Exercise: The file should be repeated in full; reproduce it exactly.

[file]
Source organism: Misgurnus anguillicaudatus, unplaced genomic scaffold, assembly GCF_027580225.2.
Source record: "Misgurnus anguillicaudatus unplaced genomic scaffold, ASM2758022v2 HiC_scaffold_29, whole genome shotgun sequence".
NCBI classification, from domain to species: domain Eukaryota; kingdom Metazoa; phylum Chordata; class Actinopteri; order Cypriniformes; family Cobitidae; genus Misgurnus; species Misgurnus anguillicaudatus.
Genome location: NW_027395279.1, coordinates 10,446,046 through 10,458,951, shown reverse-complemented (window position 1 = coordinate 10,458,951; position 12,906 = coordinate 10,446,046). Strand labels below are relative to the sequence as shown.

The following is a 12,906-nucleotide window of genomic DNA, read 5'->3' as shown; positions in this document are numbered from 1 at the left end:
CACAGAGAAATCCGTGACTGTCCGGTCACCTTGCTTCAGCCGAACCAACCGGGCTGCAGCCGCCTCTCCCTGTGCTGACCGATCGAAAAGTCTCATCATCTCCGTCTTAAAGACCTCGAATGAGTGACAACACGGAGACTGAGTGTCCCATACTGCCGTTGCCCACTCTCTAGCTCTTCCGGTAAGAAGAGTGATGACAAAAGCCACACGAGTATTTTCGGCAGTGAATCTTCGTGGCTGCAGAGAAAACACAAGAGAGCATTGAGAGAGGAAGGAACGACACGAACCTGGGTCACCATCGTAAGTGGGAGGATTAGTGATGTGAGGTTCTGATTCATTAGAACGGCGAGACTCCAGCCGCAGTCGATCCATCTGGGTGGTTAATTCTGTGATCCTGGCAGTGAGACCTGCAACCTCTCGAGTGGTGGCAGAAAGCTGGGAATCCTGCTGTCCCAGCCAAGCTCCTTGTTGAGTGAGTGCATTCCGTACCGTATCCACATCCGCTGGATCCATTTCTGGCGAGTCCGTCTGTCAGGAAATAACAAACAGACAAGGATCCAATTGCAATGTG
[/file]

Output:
Source organism: Misgurnus anguillicaudatus, unplaced genomic scaffold, assembly GCF_027580225.2.
Source record: "Misgurnus anguillicaudatus unplaced genomic scaffold, ASM2758022v2 HiC_scaffold_29, whole genome shotgun sequence".
NCBI classification, from domain to species: domain Eukaryota; kingdom Metazoa; phylum Chordata; class Actinopteri; order Cypriniformes; family Cobitidae; genus Misgurnus; species Misgurnus anguillicaudatus.
Genome location: NW_027395279.1, coordinates 10,446,046 through 10,458,951, shown reverse-complemented (window position 1 = coordinate 10,458,951; position 12,906 = coordinate 10,446,046). Strand labels below are relative to the sequence as shown.

The following is a 12,906-nucleotide window of genomic DNA, read 5'->3' as shown; positions in this document are numbered from 1 at the left end:
CACAGAGAAATCCGTGACTGTCCGGTCACCTTGCTTCAGCCGAACCAACCGGGCTGCAGCCGCCTCTCCCTGTGCTGACCGATCGAAAAGTCTCATCATCTCCGTCTTAAAGACCTCGAATGAGTGACAACACGGAGACTGAGTGTCCCATACTGCCGTTGCCCACTCTCTAGCTCTTCCGGTAAGAAGAGTGATGACAAAAGCCACACGAGTATTTTCGGCAGTGAATCTTCGTGGCTGCAGAGAAAACACAAGAGAGCATTGAGAGAGGAAGGAACGACACGAACCTGGGTCACCATCGTAAGTGGGAGGATTAGTGATGTGAGGTTCTGATTCATTAGAACGGCGAGACTCCAGCCGCAGTCGATCCATCTGGGTGGTTAATTCTGTGATCCTGGCAGTGAGACCTGCAACCTCTCGAGTGGTGGCAGAAAGCTGGGAATCCTGCTGTCCCAGCCAAGCTCCTTGTTGAGTGAGTGCATTCCGTACCGTATCCACATCCGCTGGATCCATTTCTGGCGAGTCCGTCTGTCAGGAAATAACAAACAGACAAGGATCCAATTGCAATGTG